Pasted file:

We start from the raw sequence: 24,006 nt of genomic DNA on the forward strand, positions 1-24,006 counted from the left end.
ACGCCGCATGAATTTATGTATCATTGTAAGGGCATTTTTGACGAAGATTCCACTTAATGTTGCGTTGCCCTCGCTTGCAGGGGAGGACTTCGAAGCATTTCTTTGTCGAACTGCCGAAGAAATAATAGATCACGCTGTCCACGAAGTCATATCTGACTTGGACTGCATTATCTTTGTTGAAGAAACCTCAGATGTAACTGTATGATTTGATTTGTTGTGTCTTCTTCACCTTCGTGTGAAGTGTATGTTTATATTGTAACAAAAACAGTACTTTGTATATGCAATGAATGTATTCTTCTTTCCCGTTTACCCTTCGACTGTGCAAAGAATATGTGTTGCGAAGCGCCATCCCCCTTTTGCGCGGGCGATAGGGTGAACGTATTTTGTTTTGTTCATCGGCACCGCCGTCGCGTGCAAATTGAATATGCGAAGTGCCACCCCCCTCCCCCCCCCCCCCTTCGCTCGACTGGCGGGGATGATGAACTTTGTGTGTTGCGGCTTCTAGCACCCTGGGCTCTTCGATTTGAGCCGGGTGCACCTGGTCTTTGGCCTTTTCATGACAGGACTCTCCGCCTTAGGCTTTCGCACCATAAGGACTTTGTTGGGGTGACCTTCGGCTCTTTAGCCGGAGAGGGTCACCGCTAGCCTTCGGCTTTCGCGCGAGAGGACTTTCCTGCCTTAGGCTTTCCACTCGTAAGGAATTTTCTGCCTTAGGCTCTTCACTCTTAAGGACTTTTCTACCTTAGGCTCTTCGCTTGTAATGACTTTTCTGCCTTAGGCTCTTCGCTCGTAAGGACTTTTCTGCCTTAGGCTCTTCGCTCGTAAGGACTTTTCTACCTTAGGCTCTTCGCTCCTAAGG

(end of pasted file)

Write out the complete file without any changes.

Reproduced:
We start from the raw sequence: 24,006 nt of genomic DNA on the forward strand, positions 1-24,006 counted from the left end.
ACGCCGCATGAATTTATGTATCATTGTAAGGGCATTTTTGACGAAGATTCCACTTAATGTTGCGTTGCCCTCGCTTGCAGGGGAGGACTTCGAAGCATTTCTTTGTCGAACTGCCGAAGAAATAATAGATCACGCTGTCCACGAAGTCATATCTGACTTGGACTGCATTATCTTTGTTGAAGAAACCTCAGATGTAACTGTATGATTTGATTTGTTGTGTCTTCTTCACCTTCGTGTGAAGTGTATGTTTATATTGTAACAAAAACAGTACTTTGTATATGCAATGAATGTATTCTTCTTTCCCGTTTACCCTTCGACTGTGCAAAGAATATGTGTTGCGAAGCGCCATCCCCCTTTTGCGCGGGCGATAGGGTGAACGTATTTTGTTTTGTTCATCGGCACCGCCGTCGCGTGCAAATTGAATATGCGAAGTGCCACCCCCCTCCCCCCCCCCCCCTTCGCTCGACTGGCGGGGATGATGAACTTTGTGTGTTGCGGCTTCTAGCACCCTGGGCTCTTCGATTTGAGCCGGGTGCACCTGGTCTTTGGCCTTTTCATGACAGGACTCTCCGCCTTAGGCTTTCGCACCATAAGGACTTTGTTGGGGTGACCTTCGGCTCTTTAGCCGGAGAGGGTCACCGCTAGCCTTCGGCTTTCGCGCGAGAGGACTTTCCTGCCTTAGGCTTTCCACTCGTAAGGAATTTTCTGCCTTAGGCTCTTCACTCTTAAGGACTTTTCTACCTTAGGCTCTTCGCTTGTAATGACTTTTCTGCCTTAGGCTCTTCGCTCGTAAGGACTTTTCTGCCTTAGGCTCTTCGCTCGTAAGGACTTTTCTACCTTAGGCTCTTCGCTCCTAAGG